“It’s with the people we started with. Some people, like 5 out of the 7, are still in Berlin. The others went to other places. So they are not so active anymore. But the people who stayed in Berlin were here from the beginning. We have the core people but we are of course with more than just 5 people. Afterwards it became bigger. There were ten people and then even more, all helping here and there doing things. The association as a whole is the one who rents place.”

How do you fund everything?
“With membership and events. There are a lot of things that we can not afford yet. If we would have more money, we could do a lot more. Step by step we are doing it now. Things like renewing the stairs, we can not afford yet. It takes really slowly. We are all people living from art or trying to live from art so we are all very poor. But we did everything almost with nothing. We build this whole place with 3000 or 4000 euro and people invested to renew their room and so on. We build the complete space with very little money.”

©Romy Ijzerman

Do you also work with knowledge institutions?
“Yes, for example last week we worked with a Kindergarten. But sometimes we cooperate with other groups, like theatre groups or we had last year a group of people with serious health problems. We also have partnerships with associations all over Europe. We have created this European neighbourhood project together so we are kind of trying to work with others, but not specially knowledge institutions.”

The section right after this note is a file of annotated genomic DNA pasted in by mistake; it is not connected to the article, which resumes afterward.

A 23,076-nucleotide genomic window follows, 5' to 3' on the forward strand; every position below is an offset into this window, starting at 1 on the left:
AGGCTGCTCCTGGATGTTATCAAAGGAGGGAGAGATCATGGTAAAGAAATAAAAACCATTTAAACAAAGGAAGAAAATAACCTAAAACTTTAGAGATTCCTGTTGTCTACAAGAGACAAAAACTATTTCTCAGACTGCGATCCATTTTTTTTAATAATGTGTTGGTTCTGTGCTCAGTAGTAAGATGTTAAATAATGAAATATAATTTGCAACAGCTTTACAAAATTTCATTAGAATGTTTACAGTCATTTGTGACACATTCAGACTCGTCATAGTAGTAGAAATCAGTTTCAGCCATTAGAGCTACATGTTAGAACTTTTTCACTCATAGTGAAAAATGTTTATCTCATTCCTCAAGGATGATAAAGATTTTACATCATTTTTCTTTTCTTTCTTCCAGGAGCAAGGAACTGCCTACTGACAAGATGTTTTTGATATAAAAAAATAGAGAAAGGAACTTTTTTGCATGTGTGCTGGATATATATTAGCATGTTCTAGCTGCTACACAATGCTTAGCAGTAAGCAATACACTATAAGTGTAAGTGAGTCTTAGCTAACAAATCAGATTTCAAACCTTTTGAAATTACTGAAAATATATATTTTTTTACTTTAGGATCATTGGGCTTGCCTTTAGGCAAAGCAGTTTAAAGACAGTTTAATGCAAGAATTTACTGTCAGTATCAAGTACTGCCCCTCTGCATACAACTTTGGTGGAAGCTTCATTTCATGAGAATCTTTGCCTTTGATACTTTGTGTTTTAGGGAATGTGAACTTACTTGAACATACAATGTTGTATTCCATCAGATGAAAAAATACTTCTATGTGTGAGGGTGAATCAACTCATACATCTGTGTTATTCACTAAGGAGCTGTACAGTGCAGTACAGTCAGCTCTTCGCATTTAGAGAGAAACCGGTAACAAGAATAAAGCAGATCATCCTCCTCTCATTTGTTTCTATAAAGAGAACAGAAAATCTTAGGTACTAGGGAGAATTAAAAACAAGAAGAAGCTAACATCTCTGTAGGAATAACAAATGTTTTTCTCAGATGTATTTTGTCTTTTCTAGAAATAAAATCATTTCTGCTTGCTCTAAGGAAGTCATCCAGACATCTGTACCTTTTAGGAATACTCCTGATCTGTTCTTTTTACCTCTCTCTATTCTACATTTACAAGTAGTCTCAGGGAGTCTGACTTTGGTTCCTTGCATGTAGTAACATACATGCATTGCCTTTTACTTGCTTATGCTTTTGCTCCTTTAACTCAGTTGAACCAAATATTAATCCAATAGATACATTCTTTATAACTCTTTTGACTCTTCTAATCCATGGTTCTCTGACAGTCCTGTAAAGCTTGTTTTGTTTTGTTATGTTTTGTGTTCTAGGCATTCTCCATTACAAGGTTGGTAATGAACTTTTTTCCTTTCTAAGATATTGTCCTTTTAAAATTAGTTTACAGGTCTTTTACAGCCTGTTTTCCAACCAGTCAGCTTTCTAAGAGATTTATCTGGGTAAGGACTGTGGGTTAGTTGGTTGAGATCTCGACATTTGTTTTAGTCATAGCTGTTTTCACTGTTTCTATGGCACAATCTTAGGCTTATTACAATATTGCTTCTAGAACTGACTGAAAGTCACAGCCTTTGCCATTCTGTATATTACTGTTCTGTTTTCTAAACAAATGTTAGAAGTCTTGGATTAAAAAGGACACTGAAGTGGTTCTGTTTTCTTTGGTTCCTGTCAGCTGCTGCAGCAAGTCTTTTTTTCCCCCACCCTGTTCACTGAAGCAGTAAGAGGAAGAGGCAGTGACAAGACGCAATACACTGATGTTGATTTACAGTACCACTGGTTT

What about the business sector?
“Not really, although we are thinking about getting some sponsorship. It’s a current debate in our circle. But it’s not something we are really working on. We don’t reject it, but its more that we are so concentrated on certain things that we don’t have the capacity to go to the politicians or to the businesses. Off course we won’t cooperate with just any business, we pick the ones of which we think they are sharing our philosophy.”

©Romy Ijzerman

“Quite a lot. First financial obstacles. Every month we think about if we will we manage to pay the rent and that kind of stuff. We are not yet stabilised financially. But it’s getting better. Then there is this problem of the space which is really challenging. We discover every time new problems. We did a great job though. People who enter the space thinks it’s really great. We still see, with all the things we’ve done, things which needs working on. For example, we don’t have a water system yet. These are all kind of really practical challenges. But these are little problems, not major problems. More practical problems. We are very happy, because we have a good group dynamic. I work with the whole group and it’s wasn’t always like this that people can really rely on each other and say what they think. People also give a lot of energy without expecting something back. Or it’s not that they count how much they do, people do things they were not ask for doing it. They don’t want people to notice. They just do it. It’s nice that you see that people actually really love to work here.”

 

©Romy Ijzerman

 

 

 

 

 

 

 

 

comments
comments on this article
There are comments on this article
Comment
in Berlin
comments on this article